What are some differences between playing online vs playing OTB (over-the-board)? If you are used to playing online, like myself, would playing OTB have a big impact on your play?

9 Answers 9


Disclaimer: I don't belong to any sort of chess club, so OTB might mean something a little different for me and others like me.

One difference for me is the time constraints - OTB games for me are quite casual, and I don't own a chess clock, so while the players might rib each other during a particularly long "think", there aren't any hard and fast time rules. On the other hand, internet games always have the clock running, for obvious reasons. My play is worse online, probably because of that. For one thing, I never have the time to set aside an hour for an internet game, so I tend to choose the 10 min ones, resulting in shallower play. My OTB games, on the other hand, tend to go a lot deeper.

I haven't noticed any objective effect on my OTB games from playing on the internet, though. Since going online, I've been able to appreciate the lack of pressure in casual OTB games. The net effect is that I feel I play better OTB, so I'm more confident than I used to be.


I grew up playing Chess OTB with my father, but have since switched mostly to online chess. I sometimes attend a local chess club, and there we play more OTB games. When I play, I find that I'm a little bit less comfortable with OTB play, but not because of time constraints. For me, it's simply that I'm less used to the look and feel of the pieces compared to online. Even the slanted view of the board, and the fact that the pieces are 3D is sometimes strange after a long break from playing OTB.

On the other hand, once I get used to the fact that I'm physically moving pieces and hitting a clock after each move, there's no real difference. The biggest difference at that point comes in how the time controls are set. Online, you can typically pre-move pieces (move during your opponent's turn, so as to use less time), but such an option doesn't exist OTB. The best you can do is have a "delay" setting on your clock.


I'm surprised no-one mentioned illegal moves or touch-move rules - which are pretty much the biggest difference between OTB (tournament) and online play.

Obviously the software won't let you make an illegal move, like moving a piece into the wrong square or ignoring a check. If you make an illegal move in a blitz game OTB you could forfeit the game altogether. Also, if touch-move is enforced and you touch a piece, this is the piece you have to move, if you can do so legally.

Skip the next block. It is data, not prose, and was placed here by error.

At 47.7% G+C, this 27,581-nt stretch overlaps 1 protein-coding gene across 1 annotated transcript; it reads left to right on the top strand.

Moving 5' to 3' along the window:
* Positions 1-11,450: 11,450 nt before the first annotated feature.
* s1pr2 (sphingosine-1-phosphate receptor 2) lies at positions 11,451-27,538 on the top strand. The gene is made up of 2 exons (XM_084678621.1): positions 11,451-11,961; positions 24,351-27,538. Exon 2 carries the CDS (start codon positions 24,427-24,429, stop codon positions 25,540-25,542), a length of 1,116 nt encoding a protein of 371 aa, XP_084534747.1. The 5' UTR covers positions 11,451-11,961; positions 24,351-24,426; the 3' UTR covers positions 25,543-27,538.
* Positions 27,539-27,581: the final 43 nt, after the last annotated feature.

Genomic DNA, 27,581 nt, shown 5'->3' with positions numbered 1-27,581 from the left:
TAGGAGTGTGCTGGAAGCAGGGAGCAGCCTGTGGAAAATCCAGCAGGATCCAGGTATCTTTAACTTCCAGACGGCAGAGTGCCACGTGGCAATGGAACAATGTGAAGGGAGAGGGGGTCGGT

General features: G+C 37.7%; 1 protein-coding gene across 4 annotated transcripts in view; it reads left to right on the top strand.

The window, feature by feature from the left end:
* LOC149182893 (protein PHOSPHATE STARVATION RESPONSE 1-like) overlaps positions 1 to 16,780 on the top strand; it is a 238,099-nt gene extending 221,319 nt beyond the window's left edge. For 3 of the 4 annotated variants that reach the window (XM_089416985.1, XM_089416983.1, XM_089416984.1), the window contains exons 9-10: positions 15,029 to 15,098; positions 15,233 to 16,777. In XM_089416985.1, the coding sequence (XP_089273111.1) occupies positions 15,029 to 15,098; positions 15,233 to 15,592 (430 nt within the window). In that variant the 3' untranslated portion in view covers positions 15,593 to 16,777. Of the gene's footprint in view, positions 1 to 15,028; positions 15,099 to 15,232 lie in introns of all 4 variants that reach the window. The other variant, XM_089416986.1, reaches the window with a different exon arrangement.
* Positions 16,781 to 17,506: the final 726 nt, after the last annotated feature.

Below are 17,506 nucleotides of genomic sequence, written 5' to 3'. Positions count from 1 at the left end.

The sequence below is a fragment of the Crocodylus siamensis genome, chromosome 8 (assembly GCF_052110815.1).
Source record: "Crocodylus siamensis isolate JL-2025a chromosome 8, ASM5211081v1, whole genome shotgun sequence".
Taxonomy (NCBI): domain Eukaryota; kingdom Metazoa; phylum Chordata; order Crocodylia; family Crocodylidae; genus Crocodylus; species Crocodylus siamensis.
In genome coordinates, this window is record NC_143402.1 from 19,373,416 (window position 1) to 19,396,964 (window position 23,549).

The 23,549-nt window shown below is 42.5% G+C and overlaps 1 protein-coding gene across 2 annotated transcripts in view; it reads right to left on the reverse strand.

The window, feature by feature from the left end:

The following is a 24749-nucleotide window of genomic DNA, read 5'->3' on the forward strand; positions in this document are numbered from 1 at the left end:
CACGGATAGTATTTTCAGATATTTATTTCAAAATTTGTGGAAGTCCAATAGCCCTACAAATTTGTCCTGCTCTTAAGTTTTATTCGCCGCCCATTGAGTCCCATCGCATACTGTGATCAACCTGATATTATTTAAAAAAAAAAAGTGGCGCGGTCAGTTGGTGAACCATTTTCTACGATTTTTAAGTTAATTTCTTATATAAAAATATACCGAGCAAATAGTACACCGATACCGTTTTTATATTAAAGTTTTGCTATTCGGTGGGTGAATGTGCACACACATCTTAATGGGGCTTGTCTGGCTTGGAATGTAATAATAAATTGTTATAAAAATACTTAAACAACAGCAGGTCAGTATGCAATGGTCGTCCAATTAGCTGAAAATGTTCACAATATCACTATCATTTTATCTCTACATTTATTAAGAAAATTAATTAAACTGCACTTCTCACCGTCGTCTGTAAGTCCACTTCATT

You can expect many of your online opponents to use programs especially at slower time controls.

With OTB, there is none of that. You sit down, you punch the clock, and play. You talk to people about the game, get help from stronger players, play speed games between tournament rounds, and generally have a lot of fun.

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    I wouldn't say many online players use programs. It happens sometimes, but definitely not the common thing people make it out to be. Generally people want to play chess. I've played hundreds of games on ICC and had maybe 3 who were caught cheating, and only a handful more where I was legitimately suspicious. Not worth worrying about.
    – Bort
    Commented May 25, 2012 at 2:23

I just wanted to make a comment regarding online ratings v. OTB ratings.

Most coaches that I have spoken to regarding OTB, USCF ratings vs an online long-time-control Internet rating suggest that the rating difference is generally between 100 and 130 points higher on the serious chess servers like ICC. This is generally said to be because either the pool of players is less skilled or the games are simply more informal.

I can personally move between OTB and computer-based play with no issues except for hitting the clock and writing down moves. When the game gets intense I frequently forget to write my moves and that is a very bad habit. But after 2 games or so I'm back in my stride and have all that worked out.

Hopefully come November when I get back to tournament play after years of not playing I will be able to just get back into the habit it without any issues.